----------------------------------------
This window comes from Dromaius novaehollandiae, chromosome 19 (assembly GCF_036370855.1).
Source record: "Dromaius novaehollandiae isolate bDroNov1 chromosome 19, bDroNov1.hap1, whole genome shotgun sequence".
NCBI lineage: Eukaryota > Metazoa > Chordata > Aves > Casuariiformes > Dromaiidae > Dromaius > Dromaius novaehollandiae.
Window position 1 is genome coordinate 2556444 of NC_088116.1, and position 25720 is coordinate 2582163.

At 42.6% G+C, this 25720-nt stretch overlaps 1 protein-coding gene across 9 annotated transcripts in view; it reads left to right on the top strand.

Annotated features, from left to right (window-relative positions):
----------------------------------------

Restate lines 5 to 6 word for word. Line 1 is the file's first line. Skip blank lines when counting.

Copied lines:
At 42.6% G+C, this 25720-nt stretch overlaps 1 protein-coding gene across 9 annotated transcripts in view; it reads left to right on the top strand.

Annotated features, from left to right (window-relative positions):